Blood-brain barrier disruption represents a key feature in hyperglycaemia-aggravated cerebral damage after an ischaemic stroke. Although the underlying mechanisms remain largely unknown, activation of protein kinase C (PKC) is thought to play a critical role. This study examined whether apoptosis of human brain microvascular endothelial cells (HBMEC) might contribute to hyperglycaemia-evoked barrier damage and assessed the specific role of PKC in this phenomenon. Treatments with hyperglycaemia (25 mM) or phorbol myristate acetate (PMA, a protein kinase C activator, 100 nM) significantly increased NADPH oxidase activity, O2 (•-) generation, proapoptotic protein Bax expression, TUNEL-positive staining and caspase-3/7 activities. Pharmacological inhibition of NADPH oxidase, PKC-a, PKC-ß or PKC-ßI via their specific inhibitors and neutralisation of O2 (•-) by a cell-permeable superoxide dismutase mimetic, MnTBAP normalised all the aforementioned increases induced by hyperglycaemia. Suppression of these PKC isoforms also negated the stimulatory effects of hyperglycaemia on the protein expression of NADPH oxidase membrane-bound components, Nox2 and p22-phox which determine the overall enzymatic activity. Silencing of PKC-ßI gene through use of specific siRNAs abolished the effects of both hyperglycaemia and PMA on endothelial cell NADPH oxidase activity, O2 (•-) production and apoptosis and consequently improved the integrity and function of an in vitro model of human cerebral barrier comprising HBMEC, astrocytes and pericytes. Hyperglycaemia-mediated apoptosis of HBMEC contributes to cerebral barrier dysfunction and is modulated by sequential activations of PKC-ßI and NADPH oxidase.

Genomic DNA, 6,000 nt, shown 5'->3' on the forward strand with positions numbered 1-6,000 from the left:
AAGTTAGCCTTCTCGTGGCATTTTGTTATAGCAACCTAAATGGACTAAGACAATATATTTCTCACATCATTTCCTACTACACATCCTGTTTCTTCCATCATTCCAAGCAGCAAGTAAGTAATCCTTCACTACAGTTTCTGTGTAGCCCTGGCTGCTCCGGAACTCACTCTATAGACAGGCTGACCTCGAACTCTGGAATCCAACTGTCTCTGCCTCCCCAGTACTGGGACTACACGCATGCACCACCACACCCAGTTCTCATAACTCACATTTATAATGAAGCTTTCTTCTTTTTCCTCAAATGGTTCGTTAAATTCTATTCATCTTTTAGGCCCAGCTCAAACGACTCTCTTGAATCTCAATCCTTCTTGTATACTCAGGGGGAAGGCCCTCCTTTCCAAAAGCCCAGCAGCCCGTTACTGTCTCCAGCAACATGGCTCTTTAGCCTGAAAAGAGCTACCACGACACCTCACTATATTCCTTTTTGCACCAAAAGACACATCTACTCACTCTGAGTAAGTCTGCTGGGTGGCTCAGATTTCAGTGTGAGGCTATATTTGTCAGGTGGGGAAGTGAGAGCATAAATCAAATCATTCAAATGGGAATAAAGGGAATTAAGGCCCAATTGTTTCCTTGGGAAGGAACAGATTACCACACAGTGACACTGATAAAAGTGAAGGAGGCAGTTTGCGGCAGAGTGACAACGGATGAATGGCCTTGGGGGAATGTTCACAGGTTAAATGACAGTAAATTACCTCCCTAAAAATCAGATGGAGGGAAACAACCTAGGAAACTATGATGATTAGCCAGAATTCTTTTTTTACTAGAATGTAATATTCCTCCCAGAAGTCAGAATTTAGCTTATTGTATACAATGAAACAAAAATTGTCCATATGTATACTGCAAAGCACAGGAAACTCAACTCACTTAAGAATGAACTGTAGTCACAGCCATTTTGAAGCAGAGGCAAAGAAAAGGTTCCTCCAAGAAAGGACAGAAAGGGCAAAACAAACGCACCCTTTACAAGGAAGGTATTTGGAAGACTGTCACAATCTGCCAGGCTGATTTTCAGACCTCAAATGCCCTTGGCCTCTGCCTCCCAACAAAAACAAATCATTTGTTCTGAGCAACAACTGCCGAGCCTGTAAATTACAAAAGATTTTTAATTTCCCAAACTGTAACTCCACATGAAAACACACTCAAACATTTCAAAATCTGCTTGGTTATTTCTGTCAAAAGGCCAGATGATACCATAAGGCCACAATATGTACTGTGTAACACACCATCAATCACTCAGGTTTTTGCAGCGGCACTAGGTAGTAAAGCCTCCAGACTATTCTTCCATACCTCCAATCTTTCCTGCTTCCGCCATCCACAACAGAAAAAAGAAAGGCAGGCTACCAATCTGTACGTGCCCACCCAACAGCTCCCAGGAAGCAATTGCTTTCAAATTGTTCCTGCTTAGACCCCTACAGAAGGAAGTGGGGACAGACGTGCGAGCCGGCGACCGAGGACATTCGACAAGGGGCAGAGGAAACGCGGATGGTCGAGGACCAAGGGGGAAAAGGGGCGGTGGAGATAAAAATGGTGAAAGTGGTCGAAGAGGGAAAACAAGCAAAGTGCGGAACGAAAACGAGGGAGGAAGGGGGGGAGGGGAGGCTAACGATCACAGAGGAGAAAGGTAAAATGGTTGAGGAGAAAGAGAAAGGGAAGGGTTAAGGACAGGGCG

7. Hyperglycaemia promotes human brain microvascular endothelial cell apoptosis via induction of protein kinase C-ßI and prooxidant enzyme NADPH oxidase

    PubMed Central

    Shao, Beili; Bayraktutan, Ulvi

    2014-01-01